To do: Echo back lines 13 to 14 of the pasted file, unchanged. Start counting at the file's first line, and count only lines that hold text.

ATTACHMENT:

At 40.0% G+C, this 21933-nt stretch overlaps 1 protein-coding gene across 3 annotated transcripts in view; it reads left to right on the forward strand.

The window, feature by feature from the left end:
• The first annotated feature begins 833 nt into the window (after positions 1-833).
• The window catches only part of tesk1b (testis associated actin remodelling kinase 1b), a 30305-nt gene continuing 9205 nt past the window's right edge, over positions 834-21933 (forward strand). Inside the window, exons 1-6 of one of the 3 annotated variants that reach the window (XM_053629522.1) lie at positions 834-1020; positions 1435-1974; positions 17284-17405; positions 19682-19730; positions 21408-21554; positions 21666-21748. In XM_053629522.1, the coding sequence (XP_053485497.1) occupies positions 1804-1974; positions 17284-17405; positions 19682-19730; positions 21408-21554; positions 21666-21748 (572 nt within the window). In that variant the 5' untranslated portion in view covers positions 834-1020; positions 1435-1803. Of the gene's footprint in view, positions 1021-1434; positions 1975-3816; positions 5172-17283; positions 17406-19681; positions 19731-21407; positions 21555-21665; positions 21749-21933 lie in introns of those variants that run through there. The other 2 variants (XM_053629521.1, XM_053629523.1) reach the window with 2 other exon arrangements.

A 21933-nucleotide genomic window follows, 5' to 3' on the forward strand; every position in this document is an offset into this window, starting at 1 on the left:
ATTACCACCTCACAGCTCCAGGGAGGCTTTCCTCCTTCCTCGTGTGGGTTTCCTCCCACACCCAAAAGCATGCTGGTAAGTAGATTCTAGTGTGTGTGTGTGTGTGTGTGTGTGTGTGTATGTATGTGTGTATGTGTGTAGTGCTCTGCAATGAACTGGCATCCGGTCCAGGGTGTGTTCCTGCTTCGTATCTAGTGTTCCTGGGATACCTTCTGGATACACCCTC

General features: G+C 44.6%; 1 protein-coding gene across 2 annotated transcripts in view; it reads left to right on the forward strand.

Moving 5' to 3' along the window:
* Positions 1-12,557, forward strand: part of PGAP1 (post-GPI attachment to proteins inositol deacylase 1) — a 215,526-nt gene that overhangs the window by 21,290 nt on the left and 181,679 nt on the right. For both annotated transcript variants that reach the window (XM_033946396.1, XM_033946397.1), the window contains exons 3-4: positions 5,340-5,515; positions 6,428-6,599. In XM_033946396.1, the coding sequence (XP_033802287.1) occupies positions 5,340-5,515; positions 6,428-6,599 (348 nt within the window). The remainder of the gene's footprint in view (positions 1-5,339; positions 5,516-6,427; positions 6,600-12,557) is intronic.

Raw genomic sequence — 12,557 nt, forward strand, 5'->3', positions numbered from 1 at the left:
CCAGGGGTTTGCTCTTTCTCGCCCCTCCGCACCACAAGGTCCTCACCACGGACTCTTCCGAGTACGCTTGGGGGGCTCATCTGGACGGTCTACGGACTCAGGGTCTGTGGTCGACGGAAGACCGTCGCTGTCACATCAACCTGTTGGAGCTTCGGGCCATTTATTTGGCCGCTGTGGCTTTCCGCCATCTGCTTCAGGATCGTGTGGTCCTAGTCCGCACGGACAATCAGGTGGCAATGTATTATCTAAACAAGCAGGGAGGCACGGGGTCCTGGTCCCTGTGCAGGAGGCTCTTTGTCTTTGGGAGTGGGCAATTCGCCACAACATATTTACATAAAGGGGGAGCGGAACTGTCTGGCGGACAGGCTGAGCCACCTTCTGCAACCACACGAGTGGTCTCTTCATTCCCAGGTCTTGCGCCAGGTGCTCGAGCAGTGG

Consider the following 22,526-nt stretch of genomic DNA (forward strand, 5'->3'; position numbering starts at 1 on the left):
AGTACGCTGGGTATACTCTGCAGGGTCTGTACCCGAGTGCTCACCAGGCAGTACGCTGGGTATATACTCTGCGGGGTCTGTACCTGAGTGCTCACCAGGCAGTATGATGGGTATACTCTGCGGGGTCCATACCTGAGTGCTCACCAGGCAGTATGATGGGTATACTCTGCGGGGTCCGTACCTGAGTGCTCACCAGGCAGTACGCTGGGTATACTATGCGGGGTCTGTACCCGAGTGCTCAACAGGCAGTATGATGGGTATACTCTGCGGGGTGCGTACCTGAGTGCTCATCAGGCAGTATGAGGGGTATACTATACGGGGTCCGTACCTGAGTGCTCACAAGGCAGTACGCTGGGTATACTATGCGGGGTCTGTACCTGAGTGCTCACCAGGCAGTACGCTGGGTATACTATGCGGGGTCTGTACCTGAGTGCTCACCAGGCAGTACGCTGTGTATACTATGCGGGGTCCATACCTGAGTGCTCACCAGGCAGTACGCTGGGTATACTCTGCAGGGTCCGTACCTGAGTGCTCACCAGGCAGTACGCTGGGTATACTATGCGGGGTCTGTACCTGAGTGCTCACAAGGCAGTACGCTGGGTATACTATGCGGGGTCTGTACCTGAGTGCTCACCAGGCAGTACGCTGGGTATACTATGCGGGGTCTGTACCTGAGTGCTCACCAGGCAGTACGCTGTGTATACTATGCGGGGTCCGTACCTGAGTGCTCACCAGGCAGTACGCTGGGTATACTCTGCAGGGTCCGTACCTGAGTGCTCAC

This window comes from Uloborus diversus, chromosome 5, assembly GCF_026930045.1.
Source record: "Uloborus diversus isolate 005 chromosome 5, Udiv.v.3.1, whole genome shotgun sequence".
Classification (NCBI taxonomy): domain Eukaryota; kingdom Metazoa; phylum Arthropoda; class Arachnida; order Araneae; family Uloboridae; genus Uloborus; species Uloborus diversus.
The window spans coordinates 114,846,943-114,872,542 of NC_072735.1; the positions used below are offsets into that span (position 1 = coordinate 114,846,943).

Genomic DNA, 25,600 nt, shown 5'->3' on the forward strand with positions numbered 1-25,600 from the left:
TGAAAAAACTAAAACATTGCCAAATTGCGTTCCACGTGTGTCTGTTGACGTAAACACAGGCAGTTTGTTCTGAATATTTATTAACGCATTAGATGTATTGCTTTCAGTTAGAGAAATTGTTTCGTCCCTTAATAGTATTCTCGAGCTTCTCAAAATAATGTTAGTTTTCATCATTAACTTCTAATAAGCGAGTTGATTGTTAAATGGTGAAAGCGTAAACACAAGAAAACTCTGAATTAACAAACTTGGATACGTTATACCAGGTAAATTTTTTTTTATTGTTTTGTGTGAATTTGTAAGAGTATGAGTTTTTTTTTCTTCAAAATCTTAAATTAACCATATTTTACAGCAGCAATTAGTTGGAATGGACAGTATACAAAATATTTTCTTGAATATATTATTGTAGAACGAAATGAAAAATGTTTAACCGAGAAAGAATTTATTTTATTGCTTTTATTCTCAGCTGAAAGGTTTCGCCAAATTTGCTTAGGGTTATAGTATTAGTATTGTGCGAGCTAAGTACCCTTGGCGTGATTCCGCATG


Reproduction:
AGTACGCTGGGTATACTCTGCAGGGTCTGTACCCGAGTGCTCACCAGGCAGTACGCTGGGTATATACTCTGCGGGGTCTGTACCTGAGTGCTCACCAGGCAGTATGATGGGTATACTCTGCGGGGTCCATACCTGAGTGCTCACCAGGCAGTATGATGGGTATACTCTGCGGGGTCCGTACCTGAGTGCTCACCAGGCAGTACGCTGGGTATACTATGCGGGGTCTGTACCCGAGTGCTCAACAGGCAGTATGATGGGTATACTCTGCGGGGTGCGTACCTGAGTGCTCATCAGGCAGTATGAGGGGTATACTATACGGGGTCCGTACCTGAGTGCTCACAAGGCAGTACGCTGGGTATACTATGCGGGGTCTGTACCTGAGTGCTCACCAGGCAGTACGCTGGGTATACTATGCGGGGTCTGTACCTGAGTGCTCACCAGGCAGTACGCTGTGTATACTATGCGGGGTCCATACCTGAGTGCTCACCAGGCAGTACGCTGGGTATACTCTGCAGGGTCCGTACCTGAGTGCTCACCAGGCAGTACGCTGGGTATACTATGCGGGGTCTGTACCTGAGTGCTCACAAGGCAGTACGCTGGGTATACTATGCGGGGTCTGTACCTGAGTGCTCACCAGGCAGTACGCTGGGTATACTATGCGGGGTCTGTACCTGAGTGCTCACCAGGCAGTACGCTGTGTATACTATGCGGGGTCCGTACCTGAGTGCTCACCAGGCAGTACGCTGGGTATACTCTGCAGGGTCCGTACCTGAGTGCTCAC

This window comes from Uloborus diversus, chromosome 5, assembly GCF_026930045.1.